Bring them in with Mandalorian and Queen's Gambit.
Intrigue them with awe and diversity with Soul and Tiger King.
Keep them nostalgic for Lion King (live-action) plus Korba Kai season 3.

Advantages of Democratized Education

  1. Learn Anywhere - Social Distance is baked-in. Crowded lecture halls become obsolete.

  2. Dynamic Pacing -  smarter kids can accel at a rapid pace, not held back;
    slower students are not discouraged for not keeping up. Lack of comparison and peer judgment.

  3. Asymmetric Sharing - One Teacher can now deliver personalized 1-on-1 lectures anywhere in the World at any time zone. Sal Khan of Khan Academy: "variable time, fixed outcomes".

  4. Exciting Visuals - Classic topics must be modernized for newer viewers and younger audiences. Fan demand creative camera angles and personalized stories with real characters and emotions.

  5. Scoreboard Challenges and On-Court Games as Tests - Fun, friction-less, and adaptive; knowledge retention should be interwoven and skill checks sprinkled generously. Public participation and replayability in practice are some keys to success.

  6. Digital Badges and Points: Showering rewards for not just the right answer but also for showing the proper reasoning to arrive at those conclusions.

Tips for Teaching with Tech

  1. Speed control - option to skim through chapters at 1.5x-2x speed in the background, or carefully study and replay the last 30 seconds of the key idea. Bookmark and highlight with time markers.

  2. Build Your Own Replays For clarity of understanding, each student should curate content like an editor. Imagine creating a movie trailer for each lecture of only the most important parts.

    Encourage those sharing eureka moments - like reading a great book, we get something new on the 2nd or even the 4th time. Aim to learn one new thing each day.

  3. Freedom of Choice and Voting Kids now get a very democratized menu for learning. They have so much more free unstructured, spare time outside the "core" curriculum.

    How we fill this "idle time" could determine their future more directly than ever before. Off-court or outside school, alternative education plays a much larger factor today. Giving diverse subjects options is a great way for kids to sample new or unrelated categories that might spark their minds.

  4. Boundless Exploration consumption of videos and memes has more than tripled in the last decade. Seamless transition to the next as we shorten intros and credits to squeeze in the next episode.

  5. Breaking the Self-Inertia to Create Habits - Avoiding lazy idleness. Just Do it.  It's not just a Nike slogan anymore. Building routines around actionable knowledge is key.

    Procrastination is sinfully easy now; parents must be responsible gatekeepers. Learning now takes extra diligence at home to prevent their kids from automatically being lured away by all the other digital media vying for their attention.

Overlap the Practices with Match Play

Practice like you play. I recommend spending 15-20 minutes max per set of drills. It can be repeated after a break or a different drill. Do not simply repeat it to a point of exhaustion because your body will not want to repeat it the next day.

The mind must be fresh in order to avoid making sloppy bad habits and one should isolate each step.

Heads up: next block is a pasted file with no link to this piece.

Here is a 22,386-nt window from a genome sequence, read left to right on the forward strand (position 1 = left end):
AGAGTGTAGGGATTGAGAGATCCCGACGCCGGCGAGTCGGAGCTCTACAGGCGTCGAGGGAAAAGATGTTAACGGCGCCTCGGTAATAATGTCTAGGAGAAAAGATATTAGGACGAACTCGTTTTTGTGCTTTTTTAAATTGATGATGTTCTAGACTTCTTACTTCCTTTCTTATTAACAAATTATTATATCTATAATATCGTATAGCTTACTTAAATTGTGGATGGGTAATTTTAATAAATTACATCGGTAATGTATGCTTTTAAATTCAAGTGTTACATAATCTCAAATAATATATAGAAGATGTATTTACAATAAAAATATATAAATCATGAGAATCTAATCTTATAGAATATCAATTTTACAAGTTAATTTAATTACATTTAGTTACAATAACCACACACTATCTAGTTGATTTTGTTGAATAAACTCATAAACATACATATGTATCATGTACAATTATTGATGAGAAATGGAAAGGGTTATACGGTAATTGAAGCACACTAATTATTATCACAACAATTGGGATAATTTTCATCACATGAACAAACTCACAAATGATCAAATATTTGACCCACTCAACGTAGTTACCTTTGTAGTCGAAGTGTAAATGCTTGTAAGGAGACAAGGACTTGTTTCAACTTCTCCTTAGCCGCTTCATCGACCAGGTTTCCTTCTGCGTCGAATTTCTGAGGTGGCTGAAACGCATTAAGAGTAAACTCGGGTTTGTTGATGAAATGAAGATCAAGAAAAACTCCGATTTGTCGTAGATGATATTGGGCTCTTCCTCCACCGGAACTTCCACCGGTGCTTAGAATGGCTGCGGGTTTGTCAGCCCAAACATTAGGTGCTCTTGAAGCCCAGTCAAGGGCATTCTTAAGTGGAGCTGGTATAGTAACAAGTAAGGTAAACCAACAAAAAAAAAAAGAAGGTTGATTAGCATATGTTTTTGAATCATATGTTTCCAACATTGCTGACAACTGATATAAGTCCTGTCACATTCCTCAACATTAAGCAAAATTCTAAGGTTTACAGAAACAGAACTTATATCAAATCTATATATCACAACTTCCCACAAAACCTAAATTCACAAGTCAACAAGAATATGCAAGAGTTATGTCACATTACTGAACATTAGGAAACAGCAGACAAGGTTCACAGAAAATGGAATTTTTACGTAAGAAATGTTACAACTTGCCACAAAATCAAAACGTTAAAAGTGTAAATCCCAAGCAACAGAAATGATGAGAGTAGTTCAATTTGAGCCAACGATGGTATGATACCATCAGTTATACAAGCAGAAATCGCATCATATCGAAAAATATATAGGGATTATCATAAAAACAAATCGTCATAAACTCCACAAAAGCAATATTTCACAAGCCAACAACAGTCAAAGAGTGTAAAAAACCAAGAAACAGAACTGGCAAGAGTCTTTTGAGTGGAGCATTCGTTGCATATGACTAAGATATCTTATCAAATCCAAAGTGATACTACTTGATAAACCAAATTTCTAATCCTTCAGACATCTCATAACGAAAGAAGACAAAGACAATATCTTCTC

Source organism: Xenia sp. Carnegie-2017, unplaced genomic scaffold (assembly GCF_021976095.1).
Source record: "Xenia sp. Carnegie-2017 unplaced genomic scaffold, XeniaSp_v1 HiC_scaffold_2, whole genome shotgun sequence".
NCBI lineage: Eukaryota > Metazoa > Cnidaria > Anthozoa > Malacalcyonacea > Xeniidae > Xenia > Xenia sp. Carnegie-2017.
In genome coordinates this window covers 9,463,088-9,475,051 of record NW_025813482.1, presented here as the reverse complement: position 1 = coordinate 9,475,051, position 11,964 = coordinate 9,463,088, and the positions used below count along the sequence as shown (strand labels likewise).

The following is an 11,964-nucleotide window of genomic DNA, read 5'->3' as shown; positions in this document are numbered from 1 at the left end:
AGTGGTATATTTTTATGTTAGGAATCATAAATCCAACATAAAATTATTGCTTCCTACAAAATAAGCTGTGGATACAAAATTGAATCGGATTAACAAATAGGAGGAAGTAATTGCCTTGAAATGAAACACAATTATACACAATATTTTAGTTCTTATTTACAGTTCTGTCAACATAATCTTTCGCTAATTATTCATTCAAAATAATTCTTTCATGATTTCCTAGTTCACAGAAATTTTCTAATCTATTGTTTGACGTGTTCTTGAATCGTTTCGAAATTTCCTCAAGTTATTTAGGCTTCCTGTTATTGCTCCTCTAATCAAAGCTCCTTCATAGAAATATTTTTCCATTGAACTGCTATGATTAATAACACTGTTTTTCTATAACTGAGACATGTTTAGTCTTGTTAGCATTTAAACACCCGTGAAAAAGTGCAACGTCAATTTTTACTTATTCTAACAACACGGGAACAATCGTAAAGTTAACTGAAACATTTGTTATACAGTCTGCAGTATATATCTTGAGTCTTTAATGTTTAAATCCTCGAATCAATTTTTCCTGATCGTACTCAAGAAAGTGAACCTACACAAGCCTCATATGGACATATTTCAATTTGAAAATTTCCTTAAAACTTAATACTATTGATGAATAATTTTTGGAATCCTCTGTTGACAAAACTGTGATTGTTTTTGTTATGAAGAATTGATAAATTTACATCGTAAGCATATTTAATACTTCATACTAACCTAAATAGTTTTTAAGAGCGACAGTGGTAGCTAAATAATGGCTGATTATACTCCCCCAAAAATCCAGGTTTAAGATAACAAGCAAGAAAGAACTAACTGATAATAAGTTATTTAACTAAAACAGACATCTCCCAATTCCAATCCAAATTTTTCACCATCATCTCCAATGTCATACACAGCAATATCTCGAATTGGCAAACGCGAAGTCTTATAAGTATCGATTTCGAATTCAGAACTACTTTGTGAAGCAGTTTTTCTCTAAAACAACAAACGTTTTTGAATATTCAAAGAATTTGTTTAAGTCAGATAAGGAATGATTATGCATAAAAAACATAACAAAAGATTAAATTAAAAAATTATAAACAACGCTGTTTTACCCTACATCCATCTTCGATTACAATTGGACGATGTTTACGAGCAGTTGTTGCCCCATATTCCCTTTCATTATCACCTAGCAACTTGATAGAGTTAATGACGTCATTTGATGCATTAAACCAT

The emphasis should be on Deliberate Practice - the pros put in the time during moments of solitude to hone in on very specific aspects whether in the gym, the court, or behind the screen. Outstanding athletes are mentally preparing before they prepare physically for a new challenge.

"Amateurs practice up until they get it right. Professionals keep practicing until they can't get it wrong."

Watch the pros on TopCourt. Each one exercises their craft religiously.

They understand that in order to bring a new pattern into a pro match successfully, they must be able to reliably compete for a living with it on the professional tour.

New tennis exercises need to be run over and over, then combined with old ones. Just like interval and interwoven training, the new is constantly molded with the old. Over enough time, it will blend in with the rest of the routine and workout circuit.

Even a short video gives you a small nugget of knowledge.

The viewer should decide what to watch first, last, or skip altogether.
Not all video clips are created equal. Not all teachers are created equal.

Watch selectively. Practice progressively. Learn passionately.

Mastery requires trial and error

You have to get your hands and feet dirty. You have to get out there on the court and actually create muscle memory in order to put it to use during a match.

Remember these words: "Don't tell me - just show me."

You have to go out to the real world and prove it can be done. It may not need to start on a tennis court. But learning must start with shadowing and rehearsing, or it won't stick.

In all likelihood, with anything challenging, we will not get it the first time.
Most people should go back to review the video (or take it along with them on an iPad or Tablet). Go back and replay it while practicing to get the steps right.

Real development that is lasting requires facing and overcoming adversity.

As a pro tennis instructor, I find it takes several sessions for each lesson to get comfortable for a student. It takes another few to get competent. With continued practice, it may require months to gain true mastery. But it has to be incorporated into your regular cycle of drills.

Two types of reward systems: ones based on success and that on effort.

The students who seek success tend to go for only the low-hanging fruit in order to get praise and rewards, avoiding embarrassment. 

Those students who are praised for strong effort and work ethic will tend to seek greater and greater challenges despite setbacks. Outside of competition, it is clear which players are in it for the league trophy and then there are those out there on the practice courts in the offseason because they love the game and improving.

There is no finish line.

Performance measurements and skill level cutoffs can also be a detriment to promoting a plateauing effect on young children. If a pass/fail system is always used, there is a tendency to do just well enough and then shut down. Real tennis matches require not only reaching the finish line but crossing it with momentum.